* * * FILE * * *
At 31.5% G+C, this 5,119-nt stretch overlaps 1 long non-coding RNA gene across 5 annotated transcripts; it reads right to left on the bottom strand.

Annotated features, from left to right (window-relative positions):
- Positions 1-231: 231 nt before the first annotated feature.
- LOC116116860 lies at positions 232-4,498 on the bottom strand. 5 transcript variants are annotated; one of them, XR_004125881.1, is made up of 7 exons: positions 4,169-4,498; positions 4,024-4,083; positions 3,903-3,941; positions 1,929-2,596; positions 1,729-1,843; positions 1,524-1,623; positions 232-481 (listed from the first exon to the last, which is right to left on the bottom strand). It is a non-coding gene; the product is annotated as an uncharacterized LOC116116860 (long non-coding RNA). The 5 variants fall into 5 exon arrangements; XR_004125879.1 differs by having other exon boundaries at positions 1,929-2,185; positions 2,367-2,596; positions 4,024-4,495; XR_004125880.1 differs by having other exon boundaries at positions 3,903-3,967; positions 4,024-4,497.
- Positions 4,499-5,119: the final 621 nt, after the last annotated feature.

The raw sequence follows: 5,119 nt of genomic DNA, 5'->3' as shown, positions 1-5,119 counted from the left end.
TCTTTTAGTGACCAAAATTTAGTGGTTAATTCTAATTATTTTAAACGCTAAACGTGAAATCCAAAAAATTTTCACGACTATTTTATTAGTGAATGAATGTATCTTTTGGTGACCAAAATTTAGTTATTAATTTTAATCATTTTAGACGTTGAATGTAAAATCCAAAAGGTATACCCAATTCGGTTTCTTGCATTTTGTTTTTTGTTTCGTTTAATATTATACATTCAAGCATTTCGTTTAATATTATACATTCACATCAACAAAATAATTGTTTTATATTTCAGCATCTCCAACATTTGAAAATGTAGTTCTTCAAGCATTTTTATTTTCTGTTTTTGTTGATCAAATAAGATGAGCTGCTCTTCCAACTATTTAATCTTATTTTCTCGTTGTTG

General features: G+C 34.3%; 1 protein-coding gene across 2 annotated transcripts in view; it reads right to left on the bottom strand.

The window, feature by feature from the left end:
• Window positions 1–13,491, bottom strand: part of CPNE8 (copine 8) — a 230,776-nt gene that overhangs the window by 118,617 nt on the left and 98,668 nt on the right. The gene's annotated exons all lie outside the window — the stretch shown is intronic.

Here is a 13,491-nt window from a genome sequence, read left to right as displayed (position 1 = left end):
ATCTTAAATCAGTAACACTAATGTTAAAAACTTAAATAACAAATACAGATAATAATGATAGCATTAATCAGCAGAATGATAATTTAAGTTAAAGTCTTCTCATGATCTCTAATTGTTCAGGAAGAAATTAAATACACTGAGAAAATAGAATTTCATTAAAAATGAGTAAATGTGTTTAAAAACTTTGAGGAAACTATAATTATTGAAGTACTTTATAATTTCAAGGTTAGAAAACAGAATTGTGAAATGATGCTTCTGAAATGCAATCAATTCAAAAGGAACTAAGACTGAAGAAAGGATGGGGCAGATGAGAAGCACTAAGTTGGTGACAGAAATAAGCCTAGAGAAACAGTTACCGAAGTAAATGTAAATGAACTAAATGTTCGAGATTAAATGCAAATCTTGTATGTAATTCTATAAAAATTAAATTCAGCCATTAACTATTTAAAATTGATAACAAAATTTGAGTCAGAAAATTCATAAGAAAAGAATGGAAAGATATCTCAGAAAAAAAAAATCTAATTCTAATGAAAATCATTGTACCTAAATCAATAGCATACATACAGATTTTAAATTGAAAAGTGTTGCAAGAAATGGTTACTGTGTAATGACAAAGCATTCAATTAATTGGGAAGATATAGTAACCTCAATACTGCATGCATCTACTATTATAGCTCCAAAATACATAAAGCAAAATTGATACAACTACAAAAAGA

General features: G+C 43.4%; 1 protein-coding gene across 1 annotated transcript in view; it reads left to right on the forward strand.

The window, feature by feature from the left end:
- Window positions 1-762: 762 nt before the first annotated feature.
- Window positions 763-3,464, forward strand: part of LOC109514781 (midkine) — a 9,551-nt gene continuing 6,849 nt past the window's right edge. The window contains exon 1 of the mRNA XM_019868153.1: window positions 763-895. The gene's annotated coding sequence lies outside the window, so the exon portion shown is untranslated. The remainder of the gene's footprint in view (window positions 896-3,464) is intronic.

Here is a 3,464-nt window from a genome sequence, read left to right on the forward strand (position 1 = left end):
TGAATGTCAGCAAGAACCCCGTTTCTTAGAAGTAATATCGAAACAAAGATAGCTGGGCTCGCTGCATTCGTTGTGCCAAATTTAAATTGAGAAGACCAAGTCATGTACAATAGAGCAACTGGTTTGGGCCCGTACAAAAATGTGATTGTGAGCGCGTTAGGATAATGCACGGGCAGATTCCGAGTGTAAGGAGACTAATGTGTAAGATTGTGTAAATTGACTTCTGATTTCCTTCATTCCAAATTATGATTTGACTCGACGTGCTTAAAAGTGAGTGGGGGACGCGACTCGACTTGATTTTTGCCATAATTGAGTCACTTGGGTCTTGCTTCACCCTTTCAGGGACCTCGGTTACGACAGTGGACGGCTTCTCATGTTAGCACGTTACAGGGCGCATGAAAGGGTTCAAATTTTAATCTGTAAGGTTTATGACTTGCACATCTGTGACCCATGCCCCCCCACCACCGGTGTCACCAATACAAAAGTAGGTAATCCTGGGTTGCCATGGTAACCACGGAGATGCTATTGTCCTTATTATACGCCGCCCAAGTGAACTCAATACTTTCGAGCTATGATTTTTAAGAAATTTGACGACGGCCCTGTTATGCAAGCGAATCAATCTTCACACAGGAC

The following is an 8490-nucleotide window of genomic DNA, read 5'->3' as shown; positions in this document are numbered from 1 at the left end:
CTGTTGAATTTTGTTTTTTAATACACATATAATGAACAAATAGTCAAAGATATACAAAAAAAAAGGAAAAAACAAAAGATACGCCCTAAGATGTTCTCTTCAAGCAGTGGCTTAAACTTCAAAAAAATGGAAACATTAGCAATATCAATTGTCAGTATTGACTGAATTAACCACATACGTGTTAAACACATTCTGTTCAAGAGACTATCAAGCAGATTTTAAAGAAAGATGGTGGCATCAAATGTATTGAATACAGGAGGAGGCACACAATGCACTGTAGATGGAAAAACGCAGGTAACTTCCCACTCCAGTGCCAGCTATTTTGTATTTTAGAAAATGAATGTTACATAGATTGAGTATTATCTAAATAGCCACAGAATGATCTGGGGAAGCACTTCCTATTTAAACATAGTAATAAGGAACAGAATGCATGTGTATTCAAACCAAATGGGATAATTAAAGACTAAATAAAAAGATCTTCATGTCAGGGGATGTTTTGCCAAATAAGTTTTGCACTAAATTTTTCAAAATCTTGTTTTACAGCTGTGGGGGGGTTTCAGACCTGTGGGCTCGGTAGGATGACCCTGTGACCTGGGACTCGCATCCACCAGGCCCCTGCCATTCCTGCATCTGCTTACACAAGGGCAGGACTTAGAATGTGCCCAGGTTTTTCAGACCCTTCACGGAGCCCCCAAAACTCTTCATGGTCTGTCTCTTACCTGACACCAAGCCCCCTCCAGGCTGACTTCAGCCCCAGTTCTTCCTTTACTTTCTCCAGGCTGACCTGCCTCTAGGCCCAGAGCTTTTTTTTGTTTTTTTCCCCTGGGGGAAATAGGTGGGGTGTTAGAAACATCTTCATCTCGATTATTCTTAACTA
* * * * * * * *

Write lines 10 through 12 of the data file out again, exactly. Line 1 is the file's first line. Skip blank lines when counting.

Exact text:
• Window positions 1–13,491, bottom strand: part of CPNE8 (copine 8) — a 230,776-nt gene that overhangs the window by 118,617 nt on the left and 98,668 nt on the right. The gene's annotated exons all lie outside the window — the stretch shown is intronic.

Here is a 13,491-nt window from a genome sequence, read left to right as displayed (position 1 = left end):
ATCTTAAATCAGTAACACTAATGTTAAAAACTTAAATAACAAATACAGATAATAATGATAGCATTAATCAGCAGAATGATAATTTAAGTTAAAGTCTTCTCATGATCTCTAATTGTTCAGGAAGAAATTAAATACACTGAGAAAATAGAATTTCATTAAAAATGAGTAAATGTGTTTAAAAACTTTGAGGAAACTATAATTATTGAAGTACTTTATAATTTCAAGGTTAGAAAACAGAATTGTGAAATGATGCTTCTGAAATGCAATCAATTCAAAAGGAACTAAGACTGAAGAAAGGATGGGGCAGATGAGAAGCACTAAGTTGGTGACAGAAATAAGCCTAGAGAAACAGTTACCGAAGTAAATGTAAATGAACTAAATGTTCGAGATTAAATGCAAATCTTGTATGTAATTCTATAAAAATTAAATTCAGCCATTAACTATTTAAAATTGATAACAAAATTTGAGTCAGAAAATTCATAAGAAAAGAATGGAAAGATATCTCAGAAAAAAAAAATCTAATTCTAATGAAAATCATTGTACCTAAATCAATAGCATACATACAGATTTTAAATTGAAAAGTGTTGCAAGAAATGGTTACTGTGTAATGACAAAGCATTCAATTAATTGGGAAGATATAGTAACCTCAATACTGCATGCATCTACTATTATAGCTCCAAAATACATAAAGCAAAATTGATACAACTACAAAAAGA